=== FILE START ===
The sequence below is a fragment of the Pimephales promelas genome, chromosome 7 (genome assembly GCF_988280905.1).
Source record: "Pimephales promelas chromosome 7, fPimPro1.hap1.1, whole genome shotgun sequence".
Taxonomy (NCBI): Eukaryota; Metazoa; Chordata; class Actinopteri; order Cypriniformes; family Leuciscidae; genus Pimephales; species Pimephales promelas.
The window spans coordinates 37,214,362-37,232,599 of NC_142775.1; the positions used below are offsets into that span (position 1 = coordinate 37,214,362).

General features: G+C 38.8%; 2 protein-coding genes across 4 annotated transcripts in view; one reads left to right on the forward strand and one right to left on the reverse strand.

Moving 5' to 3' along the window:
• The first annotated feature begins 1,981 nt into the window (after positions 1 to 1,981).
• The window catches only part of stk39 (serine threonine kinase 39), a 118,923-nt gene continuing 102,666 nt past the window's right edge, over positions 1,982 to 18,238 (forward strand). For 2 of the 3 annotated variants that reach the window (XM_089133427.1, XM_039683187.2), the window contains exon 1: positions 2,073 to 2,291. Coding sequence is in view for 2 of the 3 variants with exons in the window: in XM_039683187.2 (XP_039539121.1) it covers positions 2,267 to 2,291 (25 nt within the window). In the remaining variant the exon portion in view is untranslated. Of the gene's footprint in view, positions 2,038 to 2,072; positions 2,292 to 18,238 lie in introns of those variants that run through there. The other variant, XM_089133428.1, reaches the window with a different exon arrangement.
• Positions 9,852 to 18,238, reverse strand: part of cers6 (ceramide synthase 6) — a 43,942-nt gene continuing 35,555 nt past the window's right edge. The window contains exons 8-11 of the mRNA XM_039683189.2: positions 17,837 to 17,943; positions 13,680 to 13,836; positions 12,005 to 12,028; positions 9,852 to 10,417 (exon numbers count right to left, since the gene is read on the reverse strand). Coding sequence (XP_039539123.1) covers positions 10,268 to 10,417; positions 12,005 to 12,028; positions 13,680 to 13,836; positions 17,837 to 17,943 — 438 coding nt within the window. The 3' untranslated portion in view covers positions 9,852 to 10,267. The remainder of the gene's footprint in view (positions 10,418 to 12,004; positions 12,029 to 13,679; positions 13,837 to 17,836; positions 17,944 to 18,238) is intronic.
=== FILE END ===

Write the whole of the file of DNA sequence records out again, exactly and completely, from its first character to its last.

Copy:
The sequence below is a fragment of the Pimephales promelas genome, chromosome 7 (genome assembly GCF_988280905.1).
Source record: "Pimephales promelas chromosome 7, fPimPro1.hap1.1, whole genome shotgun sequence".
Taxonomy (NCBI): Eukaryota; Metazoa; Chordata; class Actinopteri; order Cypriniformes; family Leuciscidae; genus Pimephales; species Pimephales promelas.
The window spans coordinates 37,214,362-37,232,599 of NC_142775.1; the positions used below are offsets into that span (position 1 = coordinate 37,214,362).

General features: G+C 38.8%; 2 protein-coding genes across 4 annotated transcripts in view; one reads left to right on the forward strand and one right to left on the reverse strand.

Moving 5' to 3' along the window:
• The first annotated feature begins 1,981 nt into the window (after positions 1 to 1,981).
• The window catches only part of stk39 (serine threonine kinase 39), a 118,923-nt gene continuing 102,666 nt past the window's right edge, over positions 1,982 to 18,238 (forward strand). For 2 of the 3 annotated variants that reach the window (XM_089133427.1, XM_039683187.2), the window contains exon 1: positions 2,073 to 2,291. Coding sequence is in view for 2 of the 3 variants with exons in the window: in XM_039683187.2 (XP_039539121.1) it covers positions 2,267 to 2,291 (25 nt within the window). In the remaining variant the exon portion in view is untranslated. Of the gene's footprint in view, positions 2,038 to 2,072; positions 2,292 to 18,238 lie in introns of those variants that run through there. The other variant, XM_089133428.1, reaches the window with a different exon arrangement.
• Positions 9,852 to 18,238, reverse strand: part of cers6 (ceramide synthase 6) — a 43,942-nt gene continuing 35,555 nt past the window's right edge. The window contains exons 8-11 of the mRNA XM_039683189.2: positions 17,837 to 17,943; positions 13,680 to 13,836; positions 12,005 to 12,028; positions 9,852 to 10,417 (exon numbers count right to left, since the gene is read on the reverse strand). Coding sequence (XP_039539123.1) covers positions 10,268 to 10,417; positions 12,005 to 12,028; positions 13,680 to 13,836; positions 17,837 to 17,943 — 438 coding nt within the window. The 3' untranslated portion in view covers positions 9,852 to 10,267. The remainder of the gene's footprint in view (positions 10,418 to 12,004; positions 12,029 to 13,679; positions 13,837 to 17,836; positions 17,944 to 18,238) is intronic.